- Concerns from New Zealand about the effects of the world-wide economic recession on the New Zealand economy, which meant a reduced need for migrant labour thus contributing to a shift of emphasis in educational aid policy; preparation for life in New Zealand was no longer perceived as a desirable objective for island schools.
If we focus on the first point and link it back to a paper we read a few weeks ago titled ‘’COVID19 and restorying economic development in Oceania’’ by Tarcisius Kabutaulaka (2020), we see the same concern of the 1970s resurface in today’s geopolitical climate. Kabutaulaka (2020) argues:
‘Most Pacific Island Societies have totems that connect particular tribes or clans to animals and plants…these relations dictate how we relate and treat the natural environment….yet they are marginalized or totally ignored in school curriculums and in the push for economic development…these person-to-nature relations should be mainstreamed in the educational system…educational is fundamental in changing ideas and mindset about economic development. Curriculms need to be reviewed in order to teach alternative value systems that have sustained Pacific Islanders for thousands of years…’
If we focus on the second point, and link it to a modern paper by Juswanto and Ali (2016), which describes the subsistence sector of Pacific Islands over the last ten years, we can see similar social tensions existing between urban unemployment and increasing numbers of rural dwellers. According to Justwanto and Ali (2016) the subsistence sector is not accounted for in the economic data, partly because of a growing population and limited land, but also partly because of a system that values and rewards participation in the cash economy. According to Kabutaulaka (2020), this is exacerbated by education systems that train people for jobs in the cash economy that many times do not materialize.
Finally, if we look at the third point, we can identify a parallel between historical events and our current situation. Even though the world-wide economic depression of the 1970s, as described by Cox (2002) will not compare to the economic recession we will endure for the foreseeable future, both recessions seem to have similar outcomes in the context of localisation.
In 2020 the economies of the Pacific Islands became more integrated into the global economy than ever before. Commodity exports from Pacific Island countries have increased by approximately 169% (Juswanto and Ali, 2016:6). Perhaps, the IMF and World Bank perceive this level of economic integration as a positive indicator of growth and development. Yet, the global disruption of COVID19 has exposed vulnerabilities of global interconnections that even they cannot ignore.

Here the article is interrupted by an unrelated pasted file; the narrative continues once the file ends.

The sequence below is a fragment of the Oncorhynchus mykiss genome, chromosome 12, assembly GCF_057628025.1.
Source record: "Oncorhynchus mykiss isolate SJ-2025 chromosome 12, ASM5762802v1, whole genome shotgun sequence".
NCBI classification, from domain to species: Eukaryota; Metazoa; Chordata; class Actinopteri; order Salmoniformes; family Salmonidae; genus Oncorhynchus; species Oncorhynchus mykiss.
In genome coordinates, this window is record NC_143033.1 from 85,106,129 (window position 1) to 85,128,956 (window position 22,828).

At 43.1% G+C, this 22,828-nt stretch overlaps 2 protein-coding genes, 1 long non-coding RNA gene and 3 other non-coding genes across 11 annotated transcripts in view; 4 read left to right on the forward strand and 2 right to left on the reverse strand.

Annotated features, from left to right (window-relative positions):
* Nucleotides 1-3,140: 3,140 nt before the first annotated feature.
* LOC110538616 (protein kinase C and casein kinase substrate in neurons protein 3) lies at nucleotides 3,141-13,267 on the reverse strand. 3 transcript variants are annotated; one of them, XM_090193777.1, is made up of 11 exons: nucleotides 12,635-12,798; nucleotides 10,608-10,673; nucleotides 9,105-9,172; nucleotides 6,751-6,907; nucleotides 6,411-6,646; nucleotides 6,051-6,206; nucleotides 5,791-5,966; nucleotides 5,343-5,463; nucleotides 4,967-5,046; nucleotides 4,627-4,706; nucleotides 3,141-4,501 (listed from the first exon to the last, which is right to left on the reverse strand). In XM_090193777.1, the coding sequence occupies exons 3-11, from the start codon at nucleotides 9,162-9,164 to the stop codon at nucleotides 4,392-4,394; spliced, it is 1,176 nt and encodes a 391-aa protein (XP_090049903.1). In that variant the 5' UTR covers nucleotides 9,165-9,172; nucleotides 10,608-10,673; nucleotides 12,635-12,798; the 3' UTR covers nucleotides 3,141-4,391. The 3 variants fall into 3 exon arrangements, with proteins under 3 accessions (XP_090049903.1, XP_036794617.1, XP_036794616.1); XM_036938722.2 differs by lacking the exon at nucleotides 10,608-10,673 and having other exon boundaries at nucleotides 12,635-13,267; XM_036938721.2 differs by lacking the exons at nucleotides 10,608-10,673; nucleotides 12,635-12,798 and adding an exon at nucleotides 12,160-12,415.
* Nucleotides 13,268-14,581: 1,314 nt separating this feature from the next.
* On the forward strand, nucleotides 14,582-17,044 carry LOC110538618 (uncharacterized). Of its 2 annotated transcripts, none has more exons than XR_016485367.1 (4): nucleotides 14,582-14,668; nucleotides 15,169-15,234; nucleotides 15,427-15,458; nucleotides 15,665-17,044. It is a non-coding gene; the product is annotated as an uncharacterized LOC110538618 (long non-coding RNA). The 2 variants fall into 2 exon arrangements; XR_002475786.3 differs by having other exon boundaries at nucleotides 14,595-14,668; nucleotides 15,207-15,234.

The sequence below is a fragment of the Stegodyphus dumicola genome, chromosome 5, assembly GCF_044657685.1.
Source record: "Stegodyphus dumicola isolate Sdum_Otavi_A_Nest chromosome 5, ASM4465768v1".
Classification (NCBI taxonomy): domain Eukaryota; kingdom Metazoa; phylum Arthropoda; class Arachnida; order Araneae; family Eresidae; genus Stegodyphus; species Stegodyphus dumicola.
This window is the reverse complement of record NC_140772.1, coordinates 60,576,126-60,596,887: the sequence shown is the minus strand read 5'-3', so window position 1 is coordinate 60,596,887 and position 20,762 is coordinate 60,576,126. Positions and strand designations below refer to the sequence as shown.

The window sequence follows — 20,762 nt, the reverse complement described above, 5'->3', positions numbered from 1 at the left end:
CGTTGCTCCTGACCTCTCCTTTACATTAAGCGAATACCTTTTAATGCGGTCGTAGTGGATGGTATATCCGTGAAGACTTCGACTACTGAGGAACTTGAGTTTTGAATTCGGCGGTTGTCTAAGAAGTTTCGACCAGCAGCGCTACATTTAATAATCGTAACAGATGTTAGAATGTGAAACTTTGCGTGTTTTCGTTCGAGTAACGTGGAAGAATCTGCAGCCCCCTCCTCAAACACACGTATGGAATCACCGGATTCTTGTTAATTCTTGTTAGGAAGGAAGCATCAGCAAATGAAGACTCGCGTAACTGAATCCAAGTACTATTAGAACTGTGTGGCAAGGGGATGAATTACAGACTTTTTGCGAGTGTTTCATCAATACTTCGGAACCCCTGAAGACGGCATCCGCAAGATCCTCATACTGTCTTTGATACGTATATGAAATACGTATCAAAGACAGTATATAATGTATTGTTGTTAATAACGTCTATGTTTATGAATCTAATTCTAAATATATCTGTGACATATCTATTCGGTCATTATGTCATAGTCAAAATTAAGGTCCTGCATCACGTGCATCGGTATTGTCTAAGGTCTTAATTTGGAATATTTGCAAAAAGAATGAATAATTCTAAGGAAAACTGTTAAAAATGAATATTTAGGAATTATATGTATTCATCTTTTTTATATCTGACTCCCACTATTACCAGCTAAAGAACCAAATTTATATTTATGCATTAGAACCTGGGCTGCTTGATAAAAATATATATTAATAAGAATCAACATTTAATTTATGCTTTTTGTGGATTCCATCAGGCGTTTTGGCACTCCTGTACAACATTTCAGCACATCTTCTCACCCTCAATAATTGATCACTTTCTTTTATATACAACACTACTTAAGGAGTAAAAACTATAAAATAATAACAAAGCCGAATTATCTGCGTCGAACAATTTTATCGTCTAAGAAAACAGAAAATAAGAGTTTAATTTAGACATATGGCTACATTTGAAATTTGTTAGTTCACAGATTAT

In many Pacific countries, rural villages were portrayed as safe-havens, and people were encouraged to return to their rural homes and practice subsistence agriculture. The islands’ relative isolation from large populations, major migration routes, and centers of global trade have always been portrayed as economic vulnerabilities. However, remoteness, self-reliance, and local knowledge of subsistence skills have now become the strengths of Pacific Island Countries and Territories. The pandemic has given Pacific Islanders an opportunity to reflect and make fundamental changes not only on the way they do things but also on the ideas that inform their actions (Kabutaulaka, 2020). This heightened awareness and desire to localise development and education has resulted from a combination of geopolitical and socio-economic issues, just as they had in the past. If history indeed repeats itself, we can only hope that this push for localisation will last longer than a decade and that it is not replaced by some post-pandemic-neo-liberal ideology.
TransOcean is a European Research Council (ERC) Starting Grant project
The project is funded by the European Research Council (ERC) under the European Union’s Horizon 2020 research and innovation programme under grant agreement No. 802223